National Park Service director George Hartzog welcomed Johnson as she took the podium, where she described the importance of historic preservation to reveal the motives and experiences of Texans in the past. Other important characters in attendance included Secretary of the Interior Steward Lee Udall, Fort Davis Superintendent Frank Smith, author and publisher Carlysle Graham Raht, Congressman Richard Crawford White, historian Barry Scobee, and Texas Governor John Connally. 
 
One thing that stood out to Johnson was the visitor’s center museum, called the “instant museum” because it had been completed the night before her arrival. She specifically congratulated Scobee for his research and his work in creating the museum. After Johnson’s speech, Superintendent Smith guided her and then Governor and Mrs. Connally on a private tour throughout the museum. 
Claudia Alta “Lady Bird” Taylor was born in Karnack, Texas, on December 22, 1912. Lady Bird, the nickname given by nursemaid Alice Tittle, attended high school in Marshall and junior college at Dallas’ St. Mary’s Episcopal College for Women. From 1933 through 1934, she received a Bachelor of Arts in history and a Bachelor of Journalism from the University of Texas at Austin. 
 
Mutual friends introduced Lady Bird to congressional aide and rising political star, Lyndon Baines Johnson. LBJ proposed on the couple’s first date and the two were married a month later on November 17, 1934. Lady Bird financed her husband’s first congressional campaign for Austin’s 10th District using a portion of her maternal inheritance. During World War II, Lady Bird ran the congressional office while LBJ served in the US Navy. In 1943, Lady Bird purchased Austin Radio station KTBC. The station proved an integral part of the LBJ Holding Company and became the main source of the Johnson family’s fortune. 
 
LBJ’s political career gained momentum in the post-war years, and in 1960, he became Vice President to John F. Kennedy. Lyndon Johnson was sworn in as Commander and Chief aboard Air Force One following President Kennedy’s assassination on November 22, 1963. As First Lady, Lady Bird initiated the Society for a More Beautiful National Capitol and worked with the American Association of Nurserymen to promote the planting of wildflowers along highways. In 1964, the First Lady traveled through eight southern states aboard her train, “The Lady Bird Special,” to foster support for LBJ’s presidential reelection and the Civil Rights Act. She was influential in promoting the Highway Beautification Act of 1965, referred to as “Lady Bird’s Bill,” and the Head Start program.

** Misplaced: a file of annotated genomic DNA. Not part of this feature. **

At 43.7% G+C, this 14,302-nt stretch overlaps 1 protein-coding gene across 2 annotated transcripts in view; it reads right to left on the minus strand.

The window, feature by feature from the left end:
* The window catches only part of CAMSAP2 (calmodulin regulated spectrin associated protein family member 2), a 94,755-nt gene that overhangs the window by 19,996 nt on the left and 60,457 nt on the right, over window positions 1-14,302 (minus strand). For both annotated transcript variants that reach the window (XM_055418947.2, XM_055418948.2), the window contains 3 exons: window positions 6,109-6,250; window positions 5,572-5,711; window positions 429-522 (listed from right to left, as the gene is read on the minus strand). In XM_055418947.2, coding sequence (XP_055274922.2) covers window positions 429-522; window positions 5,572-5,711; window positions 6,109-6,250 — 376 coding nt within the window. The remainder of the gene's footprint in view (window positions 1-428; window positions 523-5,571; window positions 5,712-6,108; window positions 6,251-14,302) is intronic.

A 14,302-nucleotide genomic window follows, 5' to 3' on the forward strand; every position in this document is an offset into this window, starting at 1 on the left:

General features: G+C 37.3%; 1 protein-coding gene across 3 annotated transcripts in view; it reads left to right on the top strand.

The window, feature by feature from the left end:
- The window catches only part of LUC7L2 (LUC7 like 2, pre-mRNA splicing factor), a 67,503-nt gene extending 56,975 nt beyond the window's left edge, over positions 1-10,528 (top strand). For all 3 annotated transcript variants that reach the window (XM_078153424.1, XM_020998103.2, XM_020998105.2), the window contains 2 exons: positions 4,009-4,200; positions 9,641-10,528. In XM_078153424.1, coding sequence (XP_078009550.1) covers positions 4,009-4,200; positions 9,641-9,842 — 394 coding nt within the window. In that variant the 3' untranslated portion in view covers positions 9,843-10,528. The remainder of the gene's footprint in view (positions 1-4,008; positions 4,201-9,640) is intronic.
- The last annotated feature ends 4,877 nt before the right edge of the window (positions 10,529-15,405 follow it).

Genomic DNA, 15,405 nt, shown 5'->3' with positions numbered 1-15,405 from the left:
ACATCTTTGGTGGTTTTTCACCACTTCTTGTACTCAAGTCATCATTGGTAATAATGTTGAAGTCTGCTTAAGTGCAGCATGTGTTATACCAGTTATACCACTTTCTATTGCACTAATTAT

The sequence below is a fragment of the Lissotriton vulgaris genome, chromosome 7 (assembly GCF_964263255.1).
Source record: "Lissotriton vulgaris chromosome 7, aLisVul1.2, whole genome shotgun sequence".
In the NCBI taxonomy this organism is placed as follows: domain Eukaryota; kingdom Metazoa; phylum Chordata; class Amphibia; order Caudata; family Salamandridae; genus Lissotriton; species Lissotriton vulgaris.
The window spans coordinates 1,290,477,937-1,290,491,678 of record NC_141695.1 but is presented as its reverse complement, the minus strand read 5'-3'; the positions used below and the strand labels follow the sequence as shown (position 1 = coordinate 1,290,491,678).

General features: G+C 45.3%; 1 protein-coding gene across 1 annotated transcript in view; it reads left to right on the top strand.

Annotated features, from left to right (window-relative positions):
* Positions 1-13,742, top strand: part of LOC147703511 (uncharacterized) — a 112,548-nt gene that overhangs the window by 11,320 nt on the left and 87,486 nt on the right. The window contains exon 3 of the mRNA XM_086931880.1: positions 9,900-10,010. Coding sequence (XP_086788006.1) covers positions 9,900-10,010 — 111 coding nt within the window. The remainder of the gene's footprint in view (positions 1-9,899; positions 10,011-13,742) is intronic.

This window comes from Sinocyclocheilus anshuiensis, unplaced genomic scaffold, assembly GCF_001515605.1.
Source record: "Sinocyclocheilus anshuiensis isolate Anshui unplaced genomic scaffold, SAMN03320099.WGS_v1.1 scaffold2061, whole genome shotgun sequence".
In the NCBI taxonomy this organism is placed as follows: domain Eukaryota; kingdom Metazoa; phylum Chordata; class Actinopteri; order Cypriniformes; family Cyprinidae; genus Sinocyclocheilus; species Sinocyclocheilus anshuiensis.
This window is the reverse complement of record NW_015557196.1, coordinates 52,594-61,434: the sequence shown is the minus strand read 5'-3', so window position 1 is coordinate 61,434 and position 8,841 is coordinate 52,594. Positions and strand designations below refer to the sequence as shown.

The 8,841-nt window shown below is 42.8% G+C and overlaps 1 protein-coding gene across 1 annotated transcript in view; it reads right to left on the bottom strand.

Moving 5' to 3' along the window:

Following the death of LBJ in 1973, Lady Bird turned her attention to Austin. The Town Lake Beautification Project transformed Austin’s downtown lake, renamed Lady Bird Lake in 2007, into a useable recreation area. On December 22, 1982, Lady Bird and Helen Hays founded the National Wildflower Research Center outside of Austin. The Wildflower Center was established to increase awareness and research for North American flora. In 1977, the former First Lady received the highest civilian award, the Presidential Medal of Freedom. She was also awarded the Congressional Gold Medal in 1988. Lady Bird died of natural causes on July 11, 2007, survived by two daughters, seven grandchildren, and ten great-grandchildren.
TFC
16mm
documentary film
amateur documentary
1960s
1960’s
60s
60’s
Fort Davis
Jeff Davis County
Fort Davis National Historic Site
Fort Davis National Park Archives
Frank M. Temple
Temple, Frank M.
Mary Jeanne Van Appledorn
Appledorn, Mary Jeanne Van
candle
candlelight
clock
book
history
history book
desk
desert
West Texas
plains
mountains
national historic site
historic site
nature
outdoors
trees
mountains
cliffs
drawings
illustrations
San Antonio
map
tents
military post
post
photographs
United States Army
army
fort
army fort
Southwest
American Indian Wars
frontier military post
Pena Blanca
guns
weapons
scouts
Chihuahua Trail
Davis Mountains
Trans-Pecos
San Antonio-El Paso Road
Comanche
Apache
Native Americans
Early Americans
Visitor Center
visitors
tourists
barracks
army barracks
houses
homes
drill field
replicas
ruins
horse
flag pole
reenactor
reenactment
historical reenactor
historical reenactment
soldier
costume
uniform
Civil War
sword
gun
flag
American flag
car
vehicle
automobile
visitors
tourists
wagon
horse wagon
horse-drawn carriage
buggy
horse-drawn buggy
Texas flag
women
men
children
frontier posts
Clark
McKavett
Concho
Stockton
Davis
Quitmen
Bliss
officers quarter
Sutler’s Store
office
museum
artifacts
exhibits
museum exhibit
wagon roads
collection
crowd
audience
conductor
ceremony
dedication ceremony
film
film rolls
podium
ceremony
speaker
microphone
photographs
photographers
journalists
plaque
Lady Bird Johnson
Johnson
Lady, Bird
First Lady Mrs. Lyndon B. Johnson
Claudia Alta Johnson
Johnson, Claudia Alta
First Lady
plaque
historical marker plaque
historical marker
archaeologists
typewriter
archaeological finds
Frank Smith
Smith, Frank
Superintendent Frank Smith
Gene Hendryx
Hendryx, Gene
NPS Director Gene Hendryx
Steward Lee Udall
Udall, Steward Lee
Secretary of the Interior Stewart Udall